I read A Confederacy of Dunces over several weeks, but finished the final 100 pages in two sittings because I really became fascinated by the world where these characters lived, and I knew it was going to pay off. Which it did. I can understand the central flaw of the book, namely that Ignatius Reilly is a grotesque blowhard, and a subpar human being. But what I can say is the wheel of fortune is set in motion in this book, and the characters move forward. Some change. Can Ignatius Reilly? If the answer is yes, then you'll probably enjoy the book. If you believe the answer is no, it will just seem like a torturous character study of someone you find obnoxious and want to fail. However, there is also another option on how to approach the book. And that is to simply let the story unfold, be amused by these characters, and not try to apply any cookie cutter presumptions about what grand statements the book might or might not be making. 

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Thursday, February 12, 2015

Atari 2600 Basketball: Fort Wayne Pistons v Minneapolis Lakers

The cable RF switchbox antenna adapter arrived in the mail today, and since it's only a one-step operation to connect the Atari 2600 power adaptor into the coupling and plug it all into the coaxial slot on a modern television, I excitedly, but somewhat nervously, went through the steps, then flipped the on/off switch on the Atari 2600 light sixer console I had paid $28.00 for on Ebay, and voila...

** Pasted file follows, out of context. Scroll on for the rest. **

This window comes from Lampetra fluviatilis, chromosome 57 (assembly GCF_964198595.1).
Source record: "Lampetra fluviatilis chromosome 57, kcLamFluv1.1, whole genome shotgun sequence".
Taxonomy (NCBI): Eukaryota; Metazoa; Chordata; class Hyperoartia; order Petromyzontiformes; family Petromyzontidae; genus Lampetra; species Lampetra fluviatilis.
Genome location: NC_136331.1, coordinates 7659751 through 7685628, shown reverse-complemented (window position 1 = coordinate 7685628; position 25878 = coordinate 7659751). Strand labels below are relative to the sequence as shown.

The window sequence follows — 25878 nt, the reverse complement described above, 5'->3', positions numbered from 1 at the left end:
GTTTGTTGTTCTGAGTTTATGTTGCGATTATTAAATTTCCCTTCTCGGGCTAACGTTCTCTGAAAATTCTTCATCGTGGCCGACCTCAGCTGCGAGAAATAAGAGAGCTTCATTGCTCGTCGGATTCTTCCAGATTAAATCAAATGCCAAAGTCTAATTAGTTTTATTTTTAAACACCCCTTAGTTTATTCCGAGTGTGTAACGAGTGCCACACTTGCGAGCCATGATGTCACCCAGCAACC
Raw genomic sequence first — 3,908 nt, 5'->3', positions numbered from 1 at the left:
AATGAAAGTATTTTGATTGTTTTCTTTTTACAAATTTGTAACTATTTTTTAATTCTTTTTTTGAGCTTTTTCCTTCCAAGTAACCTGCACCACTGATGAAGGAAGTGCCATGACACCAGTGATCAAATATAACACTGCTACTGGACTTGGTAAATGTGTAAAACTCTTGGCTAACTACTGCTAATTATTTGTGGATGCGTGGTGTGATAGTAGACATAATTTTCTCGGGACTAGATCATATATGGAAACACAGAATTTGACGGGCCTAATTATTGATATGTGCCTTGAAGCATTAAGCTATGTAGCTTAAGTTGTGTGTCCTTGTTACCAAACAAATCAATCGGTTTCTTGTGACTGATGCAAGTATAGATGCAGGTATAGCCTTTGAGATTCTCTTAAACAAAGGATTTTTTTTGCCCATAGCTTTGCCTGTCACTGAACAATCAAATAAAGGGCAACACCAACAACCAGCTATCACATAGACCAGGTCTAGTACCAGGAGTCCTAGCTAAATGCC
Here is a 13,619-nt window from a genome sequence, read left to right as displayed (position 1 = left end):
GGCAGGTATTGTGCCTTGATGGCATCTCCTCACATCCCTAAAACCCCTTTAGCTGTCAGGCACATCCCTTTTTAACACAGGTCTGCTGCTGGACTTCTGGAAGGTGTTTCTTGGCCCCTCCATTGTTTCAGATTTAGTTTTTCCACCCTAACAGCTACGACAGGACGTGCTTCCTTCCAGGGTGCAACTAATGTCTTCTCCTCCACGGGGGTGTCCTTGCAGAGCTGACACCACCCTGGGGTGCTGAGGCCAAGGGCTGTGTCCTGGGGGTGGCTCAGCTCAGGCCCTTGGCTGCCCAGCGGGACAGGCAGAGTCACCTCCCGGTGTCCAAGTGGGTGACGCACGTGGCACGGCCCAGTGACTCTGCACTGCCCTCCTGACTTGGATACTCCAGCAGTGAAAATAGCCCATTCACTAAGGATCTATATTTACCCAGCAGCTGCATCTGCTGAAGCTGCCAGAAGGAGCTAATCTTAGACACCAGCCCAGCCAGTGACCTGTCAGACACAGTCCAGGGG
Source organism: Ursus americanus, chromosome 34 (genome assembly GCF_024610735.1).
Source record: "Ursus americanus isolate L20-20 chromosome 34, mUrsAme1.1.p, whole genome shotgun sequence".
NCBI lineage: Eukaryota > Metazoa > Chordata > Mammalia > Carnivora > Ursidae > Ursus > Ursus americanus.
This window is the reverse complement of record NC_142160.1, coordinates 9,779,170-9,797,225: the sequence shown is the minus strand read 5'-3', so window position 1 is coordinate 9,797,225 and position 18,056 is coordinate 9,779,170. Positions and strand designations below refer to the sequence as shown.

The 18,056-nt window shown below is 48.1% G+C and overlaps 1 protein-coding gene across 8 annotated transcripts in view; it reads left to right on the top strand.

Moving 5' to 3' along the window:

Atari 2600 Basketball game between the Ft. Wayne Pistons and Minneapolis Lakers

I'd like to say a flood of memories came back when I saw the game flash on the screen, and some did, but more than anything I was just happy it worked, and anxious to see if it was as much fun as we thought it was in 1978. It is. There's a lot that seems comical and antiquated about the programming and appearance, but the fun is still there. I had forgotten how the computer player begins to spazz out when you get a four point lead, and how it does this triple spin when it scores a basket, which seems like a poorer show of sportsmanship than anything you'd see on an NBA floor. I played six or seven times, and quickly realized the game is completely limited in what it can do. There just isn't much variety. Fortunately I have accumulated a shelf full of Atari 2600 games while I was waiting for the console to arrive. The kids are coming over tonight, and I hope they like the Atari. It's possible they will find it completely ridiculous. There's no way to explain how mind-blowing it was in 1977. Hell, it even blows my mind in 2015. I'll review some more of the games here as I start to play them.

The Atari 2600 CX light sixer console